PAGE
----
Orphans signed and dated 'W. FRANK CALDERON -93-' (centre left) oil on canvas 20 x 42 in.(51 x 107 cm.)
The Hon. E.St.V.Parker-Jervis; Private collection, UK.
Exhibited: Royal Academy 1892, No. 459.
William Frank Calderon was the third son of the artist Philip Hermogenes Calderon (1833-1898). The Calderon household in St Johns Wood echoed with the latest artistic innovations; regular visitors included such luminaries as Sir John Everett Millais, PRA, William Frederick Yeames and Stacy Marks.
At the age of 14, the young Calderon won the Trevelyan Goodall Scholarship and attended the Slade School, studying under Alphonse Legros. Among his contemporaries were Henry Scott Tuke and Thomas Cooper Gotch. Success came early to Calderon as he sold the first picture he exhibited at the Royal Academy, Feeding the hungry to Queen Victoria for £12; he was just sixteen. He continued to exhibit regularly at the Academy summer shows for forty-one years and never had a picture rejected.
In 1892 Calderon married Ethel Armstead, the third daughter of the painter and sculptor, Henry Hugh Armstead, RA (1828-1925) and two years later he founded his school of Animal Painting in Baker Street. Working regularly with live models, the studio bustled with horses, dogs, cats, goats and the occasional donkey. At one time, he had five regular dog models, including a fox terrier, an Irish wolfhound, a foxhound and a Russian wolfhound. Students were also encouraged to visit the Zoological Gardens and sketch the animals in natural poses and study the anatomy of their chosen subject.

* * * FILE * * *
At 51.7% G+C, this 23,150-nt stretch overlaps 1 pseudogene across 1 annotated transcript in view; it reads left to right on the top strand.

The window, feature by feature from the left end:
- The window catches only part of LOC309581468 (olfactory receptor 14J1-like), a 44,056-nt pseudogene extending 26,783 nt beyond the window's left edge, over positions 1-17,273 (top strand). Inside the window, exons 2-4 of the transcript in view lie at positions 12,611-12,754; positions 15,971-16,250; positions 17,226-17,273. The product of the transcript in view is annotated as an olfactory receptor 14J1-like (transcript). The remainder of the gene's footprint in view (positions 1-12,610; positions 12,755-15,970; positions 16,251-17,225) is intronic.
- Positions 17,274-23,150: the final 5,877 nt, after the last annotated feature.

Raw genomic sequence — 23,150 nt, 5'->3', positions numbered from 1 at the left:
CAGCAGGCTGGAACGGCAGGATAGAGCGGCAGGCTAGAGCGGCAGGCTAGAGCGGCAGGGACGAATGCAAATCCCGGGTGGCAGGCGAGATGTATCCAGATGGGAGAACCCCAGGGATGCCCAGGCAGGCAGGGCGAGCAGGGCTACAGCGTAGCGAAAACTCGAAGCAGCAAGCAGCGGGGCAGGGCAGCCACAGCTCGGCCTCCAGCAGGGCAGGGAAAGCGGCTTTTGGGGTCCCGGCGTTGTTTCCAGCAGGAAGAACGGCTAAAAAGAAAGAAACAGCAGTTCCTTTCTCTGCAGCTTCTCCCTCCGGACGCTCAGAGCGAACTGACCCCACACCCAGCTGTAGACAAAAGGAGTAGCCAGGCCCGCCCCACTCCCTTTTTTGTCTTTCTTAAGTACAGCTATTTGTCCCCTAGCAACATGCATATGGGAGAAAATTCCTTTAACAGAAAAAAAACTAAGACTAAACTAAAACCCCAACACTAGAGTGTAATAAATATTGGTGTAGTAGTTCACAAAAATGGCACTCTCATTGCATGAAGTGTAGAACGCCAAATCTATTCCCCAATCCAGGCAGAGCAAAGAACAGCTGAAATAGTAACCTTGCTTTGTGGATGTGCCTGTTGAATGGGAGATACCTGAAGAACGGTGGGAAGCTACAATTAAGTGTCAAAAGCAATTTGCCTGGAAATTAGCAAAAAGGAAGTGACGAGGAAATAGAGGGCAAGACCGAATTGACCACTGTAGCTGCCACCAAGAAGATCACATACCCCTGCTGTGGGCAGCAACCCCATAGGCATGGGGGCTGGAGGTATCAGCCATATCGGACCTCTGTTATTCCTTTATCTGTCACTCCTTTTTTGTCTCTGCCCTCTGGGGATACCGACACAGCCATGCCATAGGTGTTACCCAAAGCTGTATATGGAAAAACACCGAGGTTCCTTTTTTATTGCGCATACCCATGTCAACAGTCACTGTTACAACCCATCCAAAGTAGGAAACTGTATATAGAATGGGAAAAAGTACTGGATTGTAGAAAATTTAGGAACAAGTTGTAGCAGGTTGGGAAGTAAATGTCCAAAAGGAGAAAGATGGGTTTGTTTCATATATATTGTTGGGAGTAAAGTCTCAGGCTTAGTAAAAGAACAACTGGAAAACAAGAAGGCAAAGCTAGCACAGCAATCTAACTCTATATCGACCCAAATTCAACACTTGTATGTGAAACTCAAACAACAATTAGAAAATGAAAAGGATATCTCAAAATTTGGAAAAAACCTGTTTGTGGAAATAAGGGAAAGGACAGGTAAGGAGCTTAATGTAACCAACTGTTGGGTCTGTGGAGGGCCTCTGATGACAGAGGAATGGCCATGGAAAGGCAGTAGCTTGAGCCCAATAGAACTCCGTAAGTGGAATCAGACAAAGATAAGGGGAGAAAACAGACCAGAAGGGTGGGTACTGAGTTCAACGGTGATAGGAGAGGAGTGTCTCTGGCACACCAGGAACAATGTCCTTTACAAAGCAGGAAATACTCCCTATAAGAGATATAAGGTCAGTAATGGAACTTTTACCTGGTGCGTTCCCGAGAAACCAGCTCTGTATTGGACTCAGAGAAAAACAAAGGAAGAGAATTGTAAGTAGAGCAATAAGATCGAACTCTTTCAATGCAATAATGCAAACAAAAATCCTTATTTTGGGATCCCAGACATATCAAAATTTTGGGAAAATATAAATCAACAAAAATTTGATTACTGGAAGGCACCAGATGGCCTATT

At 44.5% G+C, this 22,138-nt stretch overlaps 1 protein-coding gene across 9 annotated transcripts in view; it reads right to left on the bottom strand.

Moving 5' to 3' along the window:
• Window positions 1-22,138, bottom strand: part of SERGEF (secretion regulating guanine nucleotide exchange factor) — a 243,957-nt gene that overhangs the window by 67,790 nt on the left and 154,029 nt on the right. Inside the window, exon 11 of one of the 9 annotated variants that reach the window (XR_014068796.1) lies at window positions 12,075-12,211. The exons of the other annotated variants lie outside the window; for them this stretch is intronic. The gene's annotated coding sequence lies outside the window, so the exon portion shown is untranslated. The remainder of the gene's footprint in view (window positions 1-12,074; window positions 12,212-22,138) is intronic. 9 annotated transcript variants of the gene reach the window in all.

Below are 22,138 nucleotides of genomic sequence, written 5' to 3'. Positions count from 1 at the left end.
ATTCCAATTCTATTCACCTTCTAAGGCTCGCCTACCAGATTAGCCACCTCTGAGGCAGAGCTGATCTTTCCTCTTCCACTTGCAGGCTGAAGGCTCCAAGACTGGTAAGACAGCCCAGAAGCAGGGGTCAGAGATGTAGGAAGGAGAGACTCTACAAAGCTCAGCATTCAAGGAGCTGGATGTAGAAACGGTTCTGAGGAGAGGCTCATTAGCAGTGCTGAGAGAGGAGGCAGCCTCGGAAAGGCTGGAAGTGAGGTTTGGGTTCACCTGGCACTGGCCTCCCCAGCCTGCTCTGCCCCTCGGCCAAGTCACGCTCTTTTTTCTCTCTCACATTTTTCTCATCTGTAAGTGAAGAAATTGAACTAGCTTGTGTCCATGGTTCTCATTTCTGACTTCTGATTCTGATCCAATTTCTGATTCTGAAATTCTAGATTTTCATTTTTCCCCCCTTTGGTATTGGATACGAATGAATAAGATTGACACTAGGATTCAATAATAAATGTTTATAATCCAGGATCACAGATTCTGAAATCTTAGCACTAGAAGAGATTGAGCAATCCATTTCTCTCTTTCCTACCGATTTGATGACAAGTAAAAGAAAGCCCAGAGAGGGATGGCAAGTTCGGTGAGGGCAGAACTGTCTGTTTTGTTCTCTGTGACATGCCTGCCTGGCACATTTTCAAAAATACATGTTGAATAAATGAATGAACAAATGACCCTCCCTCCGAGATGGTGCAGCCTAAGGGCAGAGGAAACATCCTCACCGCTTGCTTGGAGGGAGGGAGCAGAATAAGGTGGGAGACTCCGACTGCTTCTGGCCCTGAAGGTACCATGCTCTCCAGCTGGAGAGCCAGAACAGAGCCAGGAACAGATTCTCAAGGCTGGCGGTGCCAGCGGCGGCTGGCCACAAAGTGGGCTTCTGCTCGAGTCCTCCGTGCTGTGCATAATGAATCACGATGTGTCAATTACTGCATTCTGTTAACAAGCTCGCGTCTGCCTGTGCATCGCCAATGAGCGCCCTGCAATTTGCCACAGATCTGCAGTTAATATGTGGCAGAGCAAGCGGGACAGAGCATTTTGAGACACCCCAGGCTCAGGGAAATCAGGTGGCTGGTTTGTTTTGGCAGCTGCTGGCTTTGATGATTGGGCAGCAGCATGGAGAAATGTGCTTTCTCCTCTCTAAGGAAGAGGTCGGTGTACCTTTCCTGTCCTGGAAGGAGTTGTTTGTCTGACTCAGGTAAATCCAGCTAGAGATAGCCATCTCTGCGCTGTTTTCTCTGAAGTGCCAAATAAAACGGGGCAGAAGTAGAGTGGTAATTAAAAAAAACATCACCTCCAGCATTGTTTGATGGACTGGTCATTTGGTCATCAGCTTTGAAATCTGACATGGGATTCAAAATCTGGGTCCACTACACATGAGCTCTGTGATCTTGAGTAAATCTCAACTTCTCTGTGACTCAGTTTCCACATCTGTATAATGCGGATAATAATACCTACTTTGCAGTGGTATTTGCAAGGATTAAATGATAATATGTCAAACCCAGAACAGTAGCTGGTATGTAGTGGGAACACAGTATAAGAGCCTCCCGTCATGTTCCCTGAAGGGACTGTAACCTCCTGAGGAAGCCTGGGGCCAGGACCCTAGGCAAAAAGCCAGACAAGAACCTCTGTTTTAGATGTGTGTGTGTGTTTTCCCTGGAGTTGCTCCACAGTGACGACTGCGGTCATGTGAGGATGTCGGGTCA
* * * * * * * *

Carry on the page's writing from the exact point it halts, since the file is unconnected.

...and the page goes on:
Among the students were Lionel Edwards and Cecil Aldin and it was there that Aldin met Patrick, Calderons Irish wolfhound, and the model for Orphans. This meeting resulted in Aldins lifelong love for that particularly breed.
Calderon also set up a Summer school in West Sussex which became a focal point for animal painters who called there both to hone their skills under his guidance and enjoy some time in the country.
The upheaval caused by the outbreak of the First World War resulted in the London school moving to Kensington and the summer classes moving around the south of the country. In a career which spanned over sixty years, Calderon was awarded a Gold Medal at the Paris Salon in 1906 and his 1898 Burlington House exhibit entitled The Crest of the Hill was purchased by the Queensland National Gallery in Brisbane.
Calderon was also a fine portrait painter, but was at his most accomplished as painter of animals. He had a unique ability to imbue animals with a sense of majesty and often featured gentle giants, large beasts sympathetically rendered. This ability is clearly demonstrated in Orphans, as the puppies are shown under the watchful eye of the wolfhound. Calderon used his own Irish Wolfhound Patrick as the model for this picture; his faithful companion can be seen in the accompanying photograph as the dog sits at the feet of his master.
Following a brief sojourn in Bordighera, Italy, the Calderon family returned to England in 1931 and settled in Seaton, Devon. where Calderon died on April 23, 1943.
We are grateful to Roy Heron for his assistance in cataloguing this lot.